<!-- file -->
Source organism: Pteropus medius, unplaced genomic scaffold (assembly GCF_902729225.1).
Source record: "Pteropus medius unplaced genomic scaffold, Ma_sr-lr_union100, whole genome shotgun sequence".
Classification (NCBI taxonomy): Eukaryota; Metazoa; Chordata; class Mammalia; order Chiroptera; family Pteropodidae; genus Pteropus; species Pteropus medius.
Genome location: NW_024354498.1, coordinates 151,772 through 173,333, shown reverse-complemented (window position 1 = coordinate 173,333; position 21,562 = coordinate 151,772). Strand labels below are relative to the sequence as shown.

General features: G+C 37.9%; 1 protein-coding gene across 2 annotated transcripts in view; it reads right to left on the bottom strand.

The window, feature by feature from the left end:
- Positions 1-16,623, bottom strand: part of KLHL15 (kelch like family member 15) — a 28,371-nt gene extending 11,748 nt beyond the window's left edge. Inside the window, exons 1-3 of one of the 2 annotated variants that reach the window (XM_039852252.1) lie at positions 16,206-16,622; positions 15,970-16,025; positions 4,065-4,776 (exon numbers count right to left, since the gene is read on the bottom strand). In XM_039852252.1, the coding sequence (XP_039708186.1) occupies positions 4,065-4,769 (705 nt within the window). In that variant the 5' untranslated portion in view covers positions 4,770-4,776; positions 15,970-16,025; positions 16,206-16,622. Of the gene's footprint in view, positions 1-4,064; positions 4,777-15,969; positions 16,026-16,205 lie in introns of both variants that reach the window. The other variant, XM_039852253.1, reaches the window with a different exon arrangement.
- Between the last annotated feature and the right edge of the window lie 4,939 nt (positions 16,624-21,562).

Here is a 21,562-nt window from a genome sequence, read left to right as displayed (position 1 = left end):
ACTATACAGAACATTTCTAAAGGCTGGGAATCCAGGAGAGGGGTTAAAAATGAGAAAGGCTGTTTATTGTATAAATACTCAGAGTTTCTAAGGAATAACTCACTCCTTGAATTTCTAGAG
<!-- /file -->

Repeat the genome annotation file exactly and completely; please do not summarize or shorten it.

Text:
Source organism: Pteropus medius, unplaced genomic scaffold (assembly GCF_902729225.1).
Source record: "Pteropus medius unplaced genomic scaffold, Ma_sr-lr_union100, whole genome shotgun sequence".
Classification (NCBI taxonomy): Eukaryota; Metazoa; Chordata; class Mammalia; order Chiroptera; family Pteropodidae; genus Pteropus; species Pteropus medius.
Genome location: NW_024354498.1, coordinates 151,772 through 173,333, shown reverse-complemented (window position 1 = coordinate 173,333; position 21,562 = coordinate 151,772). Strand labels below are relative to the sequence as shown.

General features: G+C 37.9%; 1 protein-coding gene across 2 annotated transcripts in view; it reads right to left on the bottom strand.

The window, feature by feature from the left end:
- Positions 1-16,623, bottom strand: part of KLHL15 (kelch like family member 15) — a 28,371-nt gene extending 11,748 nt beyond the window's left edge. Inside the window, exons 1-3 of one of the 2 annotated variants that reach the window (XM_039852252.1) lie at positions 16,206-16,622; positions 15,970-16,025; positions 4,065-4,776 (exon numbers count right to left, since the gene is read on the bottom strand). In XM_039852252.1, the coding sequence (XP_039708186.1) occupies positions 4,065-4,769 (705 nt within the window). In that variant the 5' untranslated portion in view covers positions 4,770-4,776; positions 15,970-16,025; positions 16,206-16,622. Of the gene's footprint in view, positions 1-4,064; positions 4,777-15,969; positions 16,026-16,205 lie in introns of both variants that reach the window. The other variant, XM_039852253.1, reaches the window with a different exon arrangement.
- Between the last annotated feature and the right edge of the window lie 4,939 nt (positions 16,624-21,562).

Here is a 21,562-nt window from a genome sequence, read left to right as displayed (position 1 = left end):
ACTATACAGAACATTTCTAAAGGCTGGGAATCCAGGAGAGGGGTTAAAAATGAGAAAGGCTGTTTATTGTATAAATACTCAGAGTTTCTAAGGAATAACTCACTCCTTGAATTTCTAGAG